Why there was this difficulty requires explanation. Consistent with what it had done throughout the eighteenth century, the state tapped into the medical tradition, looking to physicians as experts in cattle plague to help found veterinary schools. In Munich, Anton Will, a medical doctor from the University of Ingolstadt, was persuaded to head up the school in 1790, but academic physicians were, on the whole, hard to convince. Both the Prussian Academy of Sciences and the Oberkollegium Sanitatis – a committee made up of medical officers – refused to help when approached.Footnote 20 One reason for their rejection was the increased amount of work. At the end of the eighteenth century, as Ute Frevert has observed, ‘physicians, as the most important administrators of medical police,’ had become ‘hopelessly overburdened’.Footnote 21 In the Kurmark, a province of Prussia, thirty medical officers were responsible for inspecting 114 apothecaries, 249 surgeons, 158 midwives and 114 doctors.Footnote 22 In 1805, C.F.L. Wildberg, a Mecklenburg court councillor and early pioneer of medical jurisprudence, referred to this workload in an open letter to the Prussian senior medical councillor, complaining about the unfair amount of state veterinary work.Footnote 23 Status was a factor, too: in the same letter, Wildberg charged that ‘animal healing’ and ‘human healing’ were ‘incompatible’, and expressed dismay that tending to animals harmed the reputation of physicians.Footnote 24 Among learned medical doctors, animal health was considered degrading: shepherds, butchers and cow-leeches were its ‘natural’ practitioners. ‘People [who] have been bred with cattle, have grown up with them’, they scoffed, ‘are their true friends and know most about them.’Footnote 25 In practice, of course, doctors frequently treated animals in response to demand from owners, and a ‘knowledge of animal diseases’ remained a prerequisite for becoming medical officers in Prussia well into the nineteenth century.Footnote 26 Yet, as the standing of the profession rose in the mid-century, physicians yearned to be rid of animal healing. In 1857, a Würzburg medical professor explained candidly, ‘[A]nimal studies is not to be regarded as a coordinated and independent part of general healing; therefore a knowledge of animal medicine is not necessary for the human doctor.’Footnote 27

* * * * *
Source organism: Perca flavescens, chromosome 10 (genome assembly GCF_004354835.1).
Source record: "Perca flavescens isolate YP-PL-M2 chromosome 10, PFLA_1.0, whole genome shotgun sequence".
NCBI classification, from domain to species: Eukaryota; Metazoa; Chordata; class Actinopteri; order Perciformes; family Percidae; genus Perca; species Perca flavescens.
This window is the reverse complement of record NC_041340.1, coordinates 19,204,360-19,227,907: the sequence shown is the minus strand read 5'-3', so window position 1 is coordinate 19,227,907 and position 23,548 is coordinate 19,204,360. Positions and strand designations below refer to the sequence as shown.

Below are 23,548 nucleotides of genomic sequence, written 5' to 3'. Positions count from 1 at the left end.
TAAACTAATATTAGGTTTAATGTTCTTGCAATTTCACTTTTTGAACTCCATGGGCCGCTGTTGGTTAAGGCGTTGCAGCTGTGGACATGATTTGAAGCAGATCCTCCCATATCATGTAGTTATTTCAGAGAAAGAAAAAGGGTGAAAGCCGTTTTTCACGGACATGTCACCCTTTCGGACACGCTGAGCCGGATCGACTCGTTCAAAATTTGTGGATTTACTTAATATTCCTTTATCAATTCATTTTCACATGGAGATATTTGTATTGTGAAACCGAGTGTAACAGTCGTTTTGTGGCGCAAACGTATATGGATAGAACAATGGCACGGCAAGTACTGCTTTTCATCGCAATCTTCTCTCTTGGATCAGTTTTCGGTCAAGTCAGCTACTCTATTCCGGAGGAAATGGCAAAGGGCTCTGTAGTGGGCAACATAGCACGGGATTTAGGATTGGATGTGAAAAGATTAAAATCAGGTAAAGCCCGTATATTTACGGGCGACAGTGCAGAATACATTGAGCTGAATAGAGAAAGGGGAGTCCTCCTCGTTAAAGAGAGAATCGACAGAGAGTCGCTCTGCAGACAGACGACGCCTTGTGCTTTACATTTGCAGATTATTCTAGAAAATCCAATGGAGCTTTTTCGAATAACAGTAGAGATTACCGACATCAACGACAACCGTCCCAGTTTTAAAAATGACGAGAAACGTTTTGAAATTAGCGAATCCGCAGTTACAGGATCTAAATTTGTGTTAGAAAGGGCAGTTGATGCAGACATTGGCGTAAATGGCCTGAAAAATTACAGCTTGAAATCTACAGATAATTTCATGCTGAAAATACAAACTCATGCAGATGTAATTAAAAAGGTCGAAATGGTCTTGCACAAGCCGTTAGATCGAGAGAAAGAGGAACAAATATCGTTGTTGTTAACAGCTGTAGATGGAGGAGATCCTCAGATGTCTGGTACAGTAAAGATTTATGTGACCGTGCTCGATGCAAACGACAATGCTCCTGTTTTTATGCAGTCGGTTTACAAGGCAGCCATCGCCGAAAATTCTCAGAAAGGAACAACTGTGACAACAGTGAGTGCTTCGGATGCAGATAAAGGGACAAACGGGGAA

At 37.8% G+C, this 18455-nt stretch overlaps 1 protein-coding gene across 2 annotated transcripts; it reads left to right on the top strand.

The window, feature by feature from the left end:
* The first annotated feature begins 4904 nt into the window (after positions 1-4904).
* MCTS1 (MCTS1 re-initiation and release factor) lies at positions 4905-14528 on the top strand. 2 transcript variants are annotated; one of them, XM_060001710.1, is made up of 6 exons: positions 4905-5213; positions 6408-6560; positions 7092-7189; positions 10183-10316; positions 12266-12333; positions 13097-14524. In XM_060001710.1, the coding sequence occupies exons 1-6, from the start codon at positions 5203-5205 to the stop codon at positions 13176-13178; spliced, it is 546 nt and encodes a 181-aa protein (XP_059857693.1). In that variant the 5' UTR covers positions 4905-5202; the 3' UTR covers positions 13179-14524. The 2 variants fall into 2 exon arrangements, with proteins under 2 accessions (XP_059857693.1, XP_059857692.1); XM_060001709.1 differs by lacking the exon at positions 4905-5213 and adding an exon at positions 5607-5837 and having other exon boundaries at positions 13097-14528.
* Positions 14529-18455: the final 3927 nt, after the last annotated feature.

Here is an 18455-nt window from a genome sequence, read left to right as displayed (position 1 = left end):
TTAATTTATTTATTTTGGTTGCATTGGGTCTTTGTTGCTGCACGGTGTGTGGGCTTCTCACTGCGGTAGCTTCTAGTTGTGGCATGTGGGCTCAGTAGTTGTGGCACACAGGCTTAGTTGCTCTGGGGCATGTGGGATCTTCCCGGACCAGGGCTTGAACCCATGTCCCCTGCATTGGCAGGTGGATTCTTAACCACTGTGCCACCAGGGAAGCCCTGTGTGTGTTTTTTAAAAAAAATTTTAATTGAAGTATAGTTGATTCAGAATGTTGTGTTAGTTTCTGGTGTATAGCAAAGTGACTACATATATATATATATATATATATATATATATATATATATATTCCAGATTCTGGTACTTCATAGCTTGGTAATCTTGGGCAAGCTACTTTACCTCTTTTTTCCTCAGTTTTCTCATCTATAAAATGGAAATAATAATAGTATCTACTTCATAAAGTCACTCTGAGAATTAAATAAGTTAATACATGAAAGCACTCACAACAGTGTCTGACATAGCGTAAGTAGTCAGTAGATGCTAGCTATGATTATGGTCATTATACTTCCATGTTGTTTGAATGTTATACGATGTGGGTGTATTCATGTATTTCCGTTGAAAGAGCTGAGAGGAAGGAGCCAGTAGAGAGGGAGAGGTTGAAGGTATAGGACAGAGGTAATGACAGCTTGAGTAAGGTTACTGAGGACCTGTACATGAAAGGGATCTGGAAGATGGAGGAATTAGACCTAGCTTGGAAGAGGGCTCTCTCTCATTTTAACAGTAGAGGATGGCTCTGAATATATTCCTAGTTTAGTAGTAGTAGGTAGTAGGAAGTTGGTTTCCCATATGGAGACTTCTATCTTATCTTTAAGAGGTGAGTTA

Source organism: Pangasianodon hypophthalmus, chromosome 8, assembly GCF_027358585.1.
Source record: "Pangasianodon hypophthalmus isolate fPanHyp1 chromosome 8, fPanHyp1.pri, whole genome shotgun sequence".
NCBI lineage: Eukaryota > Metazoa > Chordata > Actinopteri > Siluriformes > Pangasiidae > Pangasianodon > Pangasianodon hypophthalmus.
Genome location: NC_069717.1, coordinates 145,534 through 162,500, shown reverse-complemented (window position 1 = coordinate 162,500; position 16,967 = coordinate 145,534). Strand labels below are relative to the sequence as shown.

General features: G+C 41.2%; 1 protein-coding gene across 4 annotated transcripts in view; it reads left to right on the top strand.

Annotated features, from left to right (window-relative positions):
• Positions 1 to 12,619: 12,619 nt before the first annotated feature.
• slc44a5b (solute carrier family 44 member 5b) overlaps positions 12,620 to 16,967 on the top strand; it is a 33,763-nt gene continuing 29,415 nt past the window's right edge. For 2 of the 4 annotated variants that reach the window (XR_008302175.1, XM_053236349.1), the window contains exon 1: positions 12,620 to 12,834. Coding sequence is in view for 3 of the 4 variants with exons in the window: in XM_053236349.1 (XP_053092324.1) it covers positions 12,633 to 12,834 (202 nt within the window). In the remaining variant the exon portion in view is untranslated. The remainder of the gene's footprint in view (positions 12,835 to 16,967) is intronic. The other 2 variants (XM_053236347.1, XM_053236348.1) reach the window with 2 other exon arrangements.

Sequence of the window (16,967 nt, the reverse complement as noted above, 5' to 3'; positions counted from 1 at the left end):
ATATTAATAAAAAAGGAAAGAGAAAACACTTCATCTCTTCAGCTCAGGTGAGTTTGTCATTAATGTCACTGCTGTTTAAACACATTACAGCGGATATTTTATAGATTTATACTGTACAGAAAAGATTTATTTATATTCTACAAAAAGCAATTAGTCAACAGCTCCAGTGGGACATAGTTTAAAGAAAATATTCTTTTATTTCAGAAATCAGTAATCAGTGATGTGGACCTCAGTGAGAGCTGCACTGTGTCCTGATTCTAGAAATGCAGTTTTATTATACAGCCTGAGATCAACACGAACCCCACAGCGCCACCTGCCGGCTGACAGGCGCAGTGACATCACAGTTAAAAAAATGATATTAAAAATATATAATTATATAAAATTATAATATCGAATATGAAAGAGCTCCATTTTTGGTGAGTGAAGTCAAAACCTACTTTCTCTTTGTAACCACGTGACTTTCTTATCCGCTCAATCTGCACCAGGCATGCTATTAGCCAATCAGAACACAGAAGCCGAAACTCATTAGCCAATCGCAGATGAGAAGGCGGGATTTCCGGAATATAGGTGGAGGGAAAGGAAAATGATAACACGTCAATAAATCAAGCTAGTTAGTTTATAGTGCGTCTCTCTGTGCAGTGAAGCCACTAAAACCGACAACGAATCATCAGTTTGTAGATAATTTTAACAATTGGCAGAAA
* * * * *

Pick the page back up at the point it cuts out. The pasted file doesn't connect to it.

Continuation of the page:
One important exception to the apparent split between these two areas of healing is that medical doctors had fewer qualms about veterinary medicine in universities – an outlook reflecting broader reservations about engaging in manual versus intellectual labour. As Claudia Huerkamp has noted, academic physicians ‘shunned manual activities such as blood-letting, dressing wounds, drawing abscesses’ – and the direct handling of animals would have fallen under this category.Footnote 28 Yet, a theoretical knowledge of animal health, as opposed to its practical applications, was acceptable, because teaching did not involve direct dealings with animal flesh. At the end of the eighteenth century, Göttingen (1771), Freiburg (1783), Marburg (1788) and Würzburg (1793) offered the subject, and professorial chairs were also created.Footnote 29 At the University of Giessen, from where a separate veterinary school came into being in 1829, veterinary teaching stretched back to 1777. Medical doctors such as Ernst Schwabe, Ludwig Bojanus and Christoph Nebel imparted veterinary knowledge to future physicians, landowners and lawyers, who would, in their later careers, have to recommend measures about contagious animal diseases, know something about breeding and deliver legal verdicts on the value of livestock.Footnote 30 Later scientific and medical interest in animal diseases partly stems from this tradition; it explains why veterinarians subsequently struggled to assert the validity of their expertise in public committees, at agricultural fairs and in courts. It also explains why veterinary schools started out estranged from universities.